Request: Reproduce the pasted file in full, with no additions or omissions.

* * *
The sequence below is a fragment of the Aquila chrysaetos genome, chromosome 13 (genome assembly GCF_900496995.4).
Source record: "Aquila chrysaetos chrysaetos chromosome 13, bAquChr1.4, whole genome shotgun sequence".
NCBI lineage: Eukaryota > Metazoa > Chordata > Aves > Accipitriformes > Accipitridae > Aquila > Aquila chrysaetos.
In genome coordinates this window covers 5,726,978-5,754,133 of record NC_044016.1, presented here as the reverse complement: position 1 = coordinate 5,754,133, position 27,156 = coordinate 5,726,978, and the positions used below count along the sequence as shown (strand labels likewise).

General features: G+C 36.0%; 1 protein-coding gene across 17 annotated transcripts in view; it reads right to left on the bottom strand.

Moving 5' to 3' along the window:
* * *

The sequence below is a fragment of the Aquila chrysaetos genome, chromosome 13 (genome assembly GCF_900496995.4).
Source record: "Aquila chrysaetos chrysaetos chromosome 13, bAquChr1.4, whole genome shotgun sequence".
NCBI lineage: Eukaryota > Metazoa > Chordata > Aves > Accipitriformes > Accipitridae > Aquila > Aquila chrysaetos.
In genome coordinates this window covers 5,726,978-5,754,133 of record NC_044016.1, presented here as the reverse complement: position 1 = coordinate 5,754,133, position 27,156 = coordinate 5,726,978, and the positions used below count along the sequence as shown (strand labels likewise).

General features: G+C 36.0%; 1 protein-coding gene across 17 annotated transcripts in view; it reads right to left on the bottom strand.

Moving 5' to 3' along the window: